Newspaper article International New York Times

Merkel Urges Hungary to See Value of Democracy

Newspaper article International New York Times

Merkel Urges Hungary to See Value of Democracy

Article excerpt

But Prime Minister Viktor Orban rebuffed the Geman chancellor's definition of democracy at an unsmiling joint news conference in Budapest on Monday.

Chancellor Angela Merkel of Germany used a visit to Hungary on Monday to remind its leader of the virtues of democracy and of the need for Europe to stand united against Russia.

Prime Minister Viktor Orban, while formally allied with the German leader in the center-right bloc in the European Parliament, has irked Berlin and other capitals in recent months by cultivating ties with Moscow and pursuing policies that his critics view as authoritarian.

He again rebuffed Ms. Merkel's definition of democracy at an unsmiling joint news conference. As she has to date with recent challenges to her policies from the European Central Bank and the voters of Greece, Ms. Merkel carried on, undeterred.

"We talked about the development of our civil societies, and I pointed out that even when you have a broad majority, as the Hungarian prime minister does, it is important to value the role of the opposition, of civil society, of the media," she said. "Our societies thrive when these groups jostle with each other to find the best way forward, and I think that is also an important model for Hungary."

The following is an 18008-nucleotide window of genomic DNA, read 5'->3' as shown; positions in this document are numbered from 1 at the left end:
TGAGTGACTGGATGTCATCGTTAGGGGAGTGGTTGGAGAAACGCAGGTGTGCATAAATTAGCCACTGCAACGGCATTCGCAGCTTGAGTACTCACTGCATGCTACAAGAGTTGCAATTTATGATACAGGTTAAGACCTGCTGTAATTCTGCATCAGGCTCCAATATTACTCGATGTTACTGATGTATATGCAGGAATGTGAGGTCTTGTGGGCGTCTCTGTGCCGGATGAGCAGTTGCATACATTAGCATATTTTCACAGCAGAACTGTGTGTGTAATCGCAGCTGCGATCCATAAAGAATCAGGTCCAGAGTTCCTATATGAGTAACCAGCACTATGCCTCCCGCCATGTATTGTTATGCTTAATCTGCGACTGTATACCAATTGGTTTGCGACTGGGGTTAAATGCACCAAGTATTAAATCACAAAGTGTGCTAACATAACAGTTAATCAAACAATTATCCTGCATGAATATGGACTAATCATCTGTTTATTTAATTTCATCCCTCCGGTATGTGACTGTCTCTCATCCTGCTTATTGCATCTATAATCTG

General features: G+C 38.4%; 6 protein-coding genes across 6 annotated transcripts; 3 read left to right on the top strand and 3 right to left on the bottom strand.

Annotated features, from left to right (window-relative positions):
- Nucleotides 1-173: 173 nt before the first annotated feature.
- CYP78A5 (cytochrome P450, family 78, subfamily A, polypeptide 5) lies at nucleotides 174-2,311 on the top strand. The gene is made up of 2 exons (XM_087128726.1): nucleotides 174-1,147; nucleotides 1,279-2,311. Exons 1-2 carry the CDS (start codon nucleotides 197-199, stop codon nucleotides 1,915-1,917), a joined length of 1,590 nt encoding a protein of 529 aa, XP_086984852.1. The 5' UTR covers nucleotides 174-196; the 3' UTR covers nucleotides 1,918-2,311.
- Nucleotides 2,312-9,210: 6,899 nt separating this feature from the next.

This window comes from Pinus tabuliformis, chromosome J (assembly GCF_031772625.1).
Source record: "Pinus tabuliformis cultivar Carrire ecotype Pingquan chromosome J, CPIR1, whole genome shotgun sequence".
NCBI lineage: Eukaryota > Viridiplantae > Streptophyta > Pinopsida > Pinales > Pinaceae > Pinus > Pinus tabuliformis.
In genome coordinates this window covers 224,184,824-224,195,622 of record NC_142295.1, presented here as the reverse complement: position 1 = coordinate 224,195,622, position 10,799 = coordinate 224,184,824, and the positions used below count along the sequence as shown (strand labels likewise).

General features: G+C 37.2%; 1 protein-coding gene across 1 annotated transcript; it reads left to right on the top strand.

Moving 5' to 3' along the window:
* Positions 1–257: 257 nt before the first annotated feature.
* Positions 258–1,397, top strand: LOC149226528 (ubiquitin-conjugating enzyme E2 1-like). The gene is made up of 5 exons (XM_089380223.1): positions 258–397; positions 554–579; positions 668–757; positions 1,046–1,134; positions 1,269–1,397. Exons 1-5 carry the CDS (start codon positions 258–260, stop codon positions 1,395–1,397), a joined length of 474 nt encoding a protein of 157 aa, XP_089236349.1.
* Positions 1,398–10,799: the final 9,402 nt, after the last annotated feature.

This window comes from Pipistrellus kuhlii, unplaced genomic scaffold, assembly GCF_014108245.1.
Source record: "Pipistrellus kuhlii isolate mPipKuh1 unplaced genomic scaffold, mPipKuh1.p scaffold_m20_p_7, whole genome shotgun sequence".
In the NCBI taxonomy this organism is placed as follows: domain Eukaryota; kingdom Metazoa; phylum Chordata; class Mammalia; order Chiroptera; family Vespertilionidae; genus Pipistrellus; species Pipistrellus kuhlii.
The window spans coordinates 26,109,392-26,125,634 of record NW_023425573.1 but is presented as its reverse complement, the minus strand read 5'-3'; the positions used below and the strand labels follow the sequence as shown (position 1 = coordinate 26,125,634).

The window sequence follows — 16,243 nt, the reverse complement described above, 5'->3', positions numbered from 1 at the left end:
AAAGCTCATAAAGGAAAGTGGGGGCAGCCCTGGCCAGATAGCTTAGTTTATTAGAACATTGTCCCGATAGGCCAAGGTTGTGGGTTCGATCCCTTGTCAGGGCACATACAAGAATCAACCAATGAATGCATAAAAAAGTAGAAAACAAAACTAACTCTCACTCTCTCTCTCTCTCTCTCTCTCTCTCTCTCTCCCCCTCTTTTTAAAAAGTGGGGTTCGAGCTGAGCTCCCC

In a speech last summer that was widely perceived as influenced by President Vladimir V. Putin of Russia, Mr. Orban stressed the role of what he labeled "illiberal" democracy. On Monday, he insisted that "not every democracy is necessarily liberal." Ms. Merkel shot back: "I cannot understand the word illiberal in connection with democracy."

In what was widely seen as a sign of her unease with the Hungarian leader, Ms. Merkel had not visited Budapest since he was re-elected prime minister in 2010.

On Monday, she did not publicly mention his cultivation of Mr. Putin, or that the Russian leader is coming himself in two weeks, but was unequivocal in her criticism of Moscow.

"What Russia is visiting upon Ukraine is a violation of our European system of peace and security," she said during a lively question-and-answer session with students. Moscow's desire to keep Ukraine from pursuing its individual course, she said, illustrates "the old pattern of thought that neighboring states are spheres of influence, and not partners. …

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